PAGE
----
Holidays? Yup. But not Just Christmas.

Adil Shariff, Writer

With 2012 coming to a close, many students are anticipating the upcoming two-week break, known to many as Holiday Break. But not many students know that we have been in the holiday season for a long time.

Many religions look forward to their respective holidays. One of the biggest holidays for Jewish people is Rosh Hashanah. It usually lasts two days in the month of September. Just like the typical New Year, Rosh Hashanah marks a time to make new goals and  resolutions for the year ahead. Rosh Hashanah is one of the many holy holidays that Jewish people celebrate.

Another holiday that is very important to the religion is Yom Kippur. Also known as the Day of Atonement, Yom Kippur is observed by a twenty-four hour fasting period, in which people repent and ask for forgiveness. On these days, Jewish people attend morning and afternoon services.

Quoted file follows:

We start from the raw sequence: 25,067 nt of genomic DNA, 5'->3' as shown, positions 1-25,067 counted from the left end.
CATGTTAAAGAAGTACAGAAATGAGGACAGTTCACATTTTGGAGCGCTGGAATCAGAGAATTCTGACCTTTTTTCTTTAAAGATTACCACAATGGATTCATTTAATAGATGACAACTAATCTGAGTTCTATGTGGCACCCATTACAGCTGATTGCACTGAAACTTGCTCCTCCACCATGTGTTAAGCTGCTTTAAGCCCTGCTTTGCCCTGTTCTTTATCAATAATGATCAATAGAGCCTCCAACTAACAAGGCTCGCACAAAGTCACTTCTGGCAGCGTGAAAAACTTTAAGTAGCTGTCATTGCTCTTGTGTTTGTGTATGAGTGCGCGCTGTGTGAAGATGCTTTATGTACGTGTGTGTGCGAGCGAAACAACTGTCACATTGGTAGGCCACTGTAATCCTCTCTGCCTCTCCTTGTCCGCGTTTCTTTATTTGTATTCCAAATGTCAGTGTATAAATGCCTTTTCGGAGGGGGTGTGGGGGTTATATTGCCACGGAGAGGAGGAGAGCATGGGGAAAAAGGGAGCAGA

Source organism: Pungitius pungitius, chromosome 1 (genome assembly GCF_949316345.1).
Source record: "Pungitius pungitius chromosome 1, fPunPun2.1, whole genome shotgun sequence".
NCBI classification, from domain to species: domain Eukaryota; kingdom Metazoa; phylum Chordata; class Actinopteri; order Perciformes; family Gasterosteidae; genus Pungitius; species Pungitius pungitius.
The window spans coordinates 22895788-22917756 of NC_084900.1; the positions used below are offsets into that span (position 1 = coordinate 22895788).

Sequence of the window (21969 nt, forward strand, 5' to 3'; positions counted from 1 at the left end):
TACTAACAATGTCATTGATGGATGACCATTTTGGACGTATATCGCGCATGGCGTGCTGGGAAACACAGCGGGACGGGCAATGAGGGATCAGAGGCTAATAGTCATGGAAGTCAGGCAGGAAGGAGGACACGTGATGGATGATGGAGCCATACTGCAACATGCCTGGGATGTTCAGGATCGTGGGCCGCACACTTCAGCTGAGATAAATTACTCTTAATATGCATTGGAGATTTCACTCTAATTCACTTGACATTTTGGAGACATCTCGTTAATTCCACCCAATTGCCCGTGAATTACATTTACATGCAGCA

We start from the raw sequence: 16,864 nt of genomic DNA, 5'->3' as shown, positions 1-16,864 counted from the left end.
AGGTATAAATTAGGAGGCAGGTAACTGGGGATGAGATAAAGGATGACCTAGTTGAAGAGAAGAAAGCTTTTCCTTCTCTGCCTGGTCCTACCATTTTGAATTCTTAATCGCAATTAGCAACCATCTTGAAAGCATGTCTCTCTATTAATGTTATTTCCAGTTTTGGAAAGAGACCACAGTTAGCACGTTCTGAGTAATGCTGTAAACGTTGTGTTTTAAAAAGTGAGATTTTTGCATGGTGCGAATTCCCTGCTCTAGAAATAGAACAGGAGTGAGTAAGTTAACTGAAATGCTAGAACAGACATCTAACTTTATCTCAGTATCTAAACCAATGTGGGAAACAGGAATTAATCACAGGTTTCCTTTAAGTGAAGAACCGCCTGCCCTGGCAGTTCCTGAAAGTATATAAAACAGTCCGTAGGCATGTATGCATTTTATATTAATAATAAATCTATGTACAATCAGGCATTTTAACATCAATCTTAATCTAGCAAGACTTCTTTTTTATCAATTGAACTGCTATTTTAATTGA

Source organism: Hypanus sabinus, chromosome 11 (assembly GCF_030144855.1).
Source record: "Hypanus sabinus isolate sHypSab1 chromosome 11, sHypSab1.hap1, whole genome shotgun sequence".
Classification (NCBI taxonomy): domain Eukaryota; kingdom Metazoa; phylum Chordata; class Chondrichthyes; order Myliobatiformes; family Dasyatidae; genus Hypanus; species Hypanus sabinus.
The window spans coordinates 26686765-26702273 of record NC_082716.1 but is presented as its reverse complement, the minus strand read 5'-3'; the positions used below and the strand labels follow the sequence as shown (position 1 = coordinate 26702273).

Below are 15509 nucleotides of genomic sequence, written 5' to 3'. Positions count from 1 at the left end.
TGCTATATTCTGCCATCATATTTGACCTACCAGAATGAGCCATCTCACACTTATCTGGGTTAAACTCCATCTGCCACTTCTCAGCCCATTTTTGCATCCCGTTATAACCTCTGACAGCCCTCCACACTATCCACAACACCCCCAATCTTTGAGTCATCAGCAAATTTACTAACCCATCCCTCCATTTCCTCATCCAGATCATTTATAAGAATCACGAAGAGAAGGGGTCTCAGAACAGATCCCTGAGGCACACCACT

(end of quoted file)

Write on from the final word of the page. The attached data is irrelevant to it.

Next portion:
This holiday season also consists of other holy holidays, such as Ramadan in the Islamic religion. Ramadan, also known as the month of fasting, is where Muslims fast every day for thirty days, from sunrise to sunset. During this time, people refrain from eating and even from drinking water. Once the sun sets, people who follow this tradition can eat and drink once more. This tradition is meant to teach patience and self-control while allowing people time to repent and reflect upon their lives and loved ones.

The beginning and end of this special month are marked by a sighting of the crescent moon.  The end of the month is celebrated with a festive gathering called the Eid-al-Fitr, which marks the end of this month of Ramadan (the month of fasting). This day is meant to be a joyous holiday filled with family and friends.

The Jewish and Islamic religions are just two of the numerous religions that observe a holiday during this time. While you are getting excited for Christmas right now, consider how many other religions also are celebrating important holiday.